Part of the reason is that when higher education does have the chance to lobby ministers, universities generally argue for their own particular interests, or for greater freedoms in the present rather than seeking support for future innovation. If we’re to retain our position as a global leader of higher education, and one with digital innovation at its core, this will have to change.

Geoff Mulgan is chief executive of Nesta (the National Endowment for Science, Technology and the Arts), and keynote speaker at Jisc’s Digifest 2017. Times Higher Education is a media sponsor for the event.


MOOC Offers Assistance on Designing Blended Learning Courses (Campus Learning)

MOOC Offers Assistance on Designing Blended Learning Courses

University of Central Florida (UCF) and Educause have re-launched a no-cost massive open online course (MOOC) that offers facilitated assistance to faculty members and instructional designers who want to develop blended courses.

BlendKit2017: Becoming a Blended Learning Designer, hosted on Instructure‘s Canvas Network, will be facilitated by Sue Bauer and Baiyun Chen, instructional designers at UCF’s Center for Distributed Learning. Throughout the five-week course, participants will explore key issues related to blended learning and best practices. They will also receive step-by-step guidance on developing design documents, creating content pages and other materials needed for a blended course.

The MOOC includes:

  • Practical step-by-step “how to” guides;
  • Assessment and critique on design work from course experts and peers;
  • Blogging and social networking opportunities; and
  • Weekly webinars with guest presenters.

BlendKit2017 runs Feb. 27 to May 22. The course is free, but students can choose to participate in the $89 certification track to have their portfolios reviewed. The track includes a certificate and digital badge from UCF and Educause.

The MOOC is the fifth iteration between Educause and UCF. The course was funded by a Next Generation Learning Challenges (NGLC) grant in 2011, which leveraged UCF’s expertise to create BlendKit as a free, open resource for other higher education institutions.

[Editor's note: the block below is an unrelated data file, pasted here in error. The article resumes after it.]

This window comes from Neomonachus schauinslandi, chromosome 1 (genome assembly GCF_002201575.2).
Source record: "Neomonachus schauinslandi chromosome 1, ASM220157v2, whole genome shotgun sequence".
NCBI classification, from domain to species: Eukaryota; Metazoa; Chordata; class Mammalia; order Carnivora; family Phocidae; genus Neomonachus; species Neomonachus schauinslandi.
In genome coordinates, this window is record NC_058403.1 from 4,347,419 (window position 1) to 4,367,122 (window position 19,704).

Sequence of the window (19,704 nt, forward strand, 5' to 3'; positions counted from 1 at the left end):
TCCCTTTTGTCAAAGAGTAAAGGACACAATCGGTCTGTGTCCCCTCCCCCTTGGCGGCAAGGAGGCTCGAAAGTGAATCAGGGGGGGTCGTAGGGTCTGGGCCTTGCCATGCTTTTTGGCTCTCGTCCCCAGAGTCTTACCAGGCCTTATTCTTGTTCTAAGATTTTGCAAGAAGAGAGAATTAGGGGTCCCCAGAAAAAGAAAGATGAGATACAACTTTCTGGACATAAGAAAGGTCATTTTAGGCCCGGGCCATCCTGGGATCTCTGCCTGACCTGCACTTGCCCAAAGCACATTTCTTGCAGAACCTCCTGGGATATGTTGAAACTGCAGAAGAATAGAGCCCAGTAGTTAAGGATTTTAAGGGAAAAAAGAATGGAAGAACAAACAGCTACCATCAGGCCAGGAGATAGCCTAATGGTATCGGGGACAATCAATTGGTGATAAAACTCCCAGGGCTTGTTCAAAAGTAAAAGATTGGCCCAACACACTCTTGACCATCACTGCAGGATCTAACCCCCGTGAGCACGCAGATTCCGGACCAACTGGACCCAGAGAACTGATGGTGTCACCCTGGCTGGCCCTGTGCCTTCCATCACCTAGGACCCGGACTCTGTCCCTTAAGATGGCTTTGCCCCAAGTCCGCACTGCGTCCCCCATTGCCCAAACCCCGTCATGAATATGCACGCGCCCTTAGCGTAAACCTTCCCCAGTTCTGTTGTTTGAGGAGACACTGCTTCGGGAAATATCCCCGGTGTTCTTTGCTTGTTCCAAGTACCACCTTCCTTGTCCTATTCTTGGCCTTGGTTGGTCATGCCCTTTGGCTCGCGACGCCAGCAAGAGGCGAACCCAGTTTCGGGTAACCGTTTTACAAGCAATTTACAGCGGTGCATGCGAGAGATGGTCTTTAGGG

To learn more about what BlendKit2017 entails, watch the video below.


The Education Age (HuffBlog)

Today, the average three or four-year-old is proficient in using technology. They can navigate around intuitive phones and tablets leaving the most tech-savvy parents bemused. As a means of protection, we often try to discourage this usage and minimise screen time. We hark back to the days of climbing trees and rolling down hills, and rightly so. However, as much as we try to shield our mobile natives – Gen Z and Gen Alpha – from technology, the fact is, they are submerged in it, and contrary to popular belief, it’s not all bad.

Let’s face it, the next generation are being born with computers in hand. Everything from their thermometers to their passports are digital and so it should be. It’s the way that the world is turning and there is tremendous benefit to be gained from this.

One place where technology is making a positive impact for both children and guardians is in schools. Education has long been run on archaic methods but this is slowly changing to reflect today’s children in today’s connected society.

New generations are experiencing technology for the first time outside of school – it’s used for socialising or entertainment so why not embrace it in an environment that has been developed to teach and hone understanding.